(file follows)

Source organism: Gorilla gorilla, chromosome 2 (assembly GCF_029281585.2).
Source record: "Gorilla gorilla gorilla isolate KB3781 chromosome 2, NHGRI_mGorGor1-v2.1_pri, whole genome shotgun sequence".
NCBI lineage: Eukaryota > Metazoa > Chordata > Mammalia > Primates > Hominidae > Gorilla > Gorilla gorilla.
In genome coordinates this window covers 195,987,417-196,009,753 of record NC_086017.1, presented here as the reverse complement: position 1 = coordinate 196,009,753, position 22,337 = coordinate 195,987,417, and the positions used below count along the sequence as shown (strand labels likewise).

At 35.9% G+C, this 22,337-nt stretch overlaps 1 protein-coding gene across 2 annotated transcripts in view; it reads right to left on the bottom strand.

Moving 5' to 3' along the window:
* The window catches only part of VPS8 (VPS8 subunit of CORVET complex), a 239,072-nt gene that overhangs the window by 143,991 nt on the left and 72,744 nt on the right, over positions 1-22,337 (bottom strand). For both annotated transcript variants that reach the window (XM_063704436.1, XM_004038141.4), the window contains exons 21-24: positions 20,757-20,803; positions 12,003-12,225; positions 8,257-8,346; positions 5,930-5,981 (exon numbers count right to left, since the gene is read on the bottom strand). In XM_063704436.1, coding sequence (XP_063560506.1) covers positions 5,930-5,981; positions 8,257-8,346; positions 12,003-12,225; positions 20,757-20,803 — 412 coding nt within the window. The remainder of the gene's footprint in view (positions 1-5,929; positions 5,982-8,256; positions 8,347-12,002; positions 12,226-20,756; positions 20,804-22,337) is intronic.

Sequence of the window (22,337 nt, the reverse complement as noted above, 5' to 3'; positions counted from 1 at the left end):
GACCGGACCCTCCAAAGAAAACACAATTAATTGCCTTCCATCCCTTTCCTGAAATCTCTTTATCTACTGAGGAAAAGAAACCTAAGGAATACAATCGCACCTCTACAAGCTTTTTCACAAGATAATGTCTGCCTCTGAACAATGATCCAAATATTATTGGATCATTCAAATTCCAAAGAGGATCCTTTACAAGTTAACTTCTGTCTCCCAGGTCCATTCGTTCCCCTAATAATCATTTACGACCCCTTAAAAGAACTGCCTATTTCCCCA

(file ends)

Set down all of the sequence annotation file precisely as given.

Source organism: Gorilla gorilla, chromosome 2 (assembly GCF_029281585.2).
Source record: "Gorilla gorilla gorilla isolate KB3781 chromosome 2, NHGRI_mGorGor1-v2.1_pri, whole genome shotgun sequence".
NCBI lineage: Eukaryota > Metazoa > Chordata > Mammalia > Primates > Hominidae > Gorilla > Gorilla gorilla.
In genome coordinates this window covers 195,987,417-196,009,753 of record NC_086017.1, presented here as the reverse complement: position 1 = coordinate 196,009,753, position 22,337 = coordinate 195,987,417, and the positions used below count along the sequence as shown (strand labels likewise).

At 35.9% G+C, this 22,337-nt stretch overlaps 1 protein-coding gene across 2 annotated transcripts in view; it reads right to left on the bottom strand.

Moving 5' to 3' along the window:
* The window catches only part of VPS8 (VPS8 subunit of CORVET complex), a 239,072-nt gene that overhangs the window by 143,991 nt on the left and 72,744 nt on the right, over positions 1-22,337 (bottom strand). For both annotated transcript variants that reach the window (XM_063704436.1, XM_004038141.4), the window contains exons 21-24: positions 20,757-20,803; positions 12,003-12,225; positions 8,257-8,346; positions 5,930-5,981 (exon numbers count right to left, since the gene is read on the bottom strand). In XM_063704436.1, coding sequence (XP_063560506.1) covers positions 5,930-5,981; positions 8,257-8,346; positions 12,003-12,225; positions 20,757-20,803 — 412 coding nt within the window. The remainder of the gene's footprint in view (positions 1-5,929; positions 5,982-8,256; positions 8,347-12,002; positions 12,226-20,756; positions 20,804-22,337) is intronic.

Sequence of the window (22,337 nt, the reverse complement as noted above, 5' to 3'; positions counted from 1 at the left end):
GACCGGACCCTCCAAAGAAAACACAATTAATTGCCTTCCATCCCTTTCCTGAAATCTCTTTATCTACTGAGGAAAAGAAACCTAAGGAATACAATCGCACCTCTACAAGCTTTTTCACAAGATAATGTCTGCCTCTGAACAATGATCCAAATATTATTGGATCATTCAAATTCCAAAGAGGATCCTTTACAAGTTAACTTCTGTCTCCCAGGTCCATTCGTTCCCCTAATAATCATTTACGACCCCTTAAAAGAACTGCCTATTTCCCCA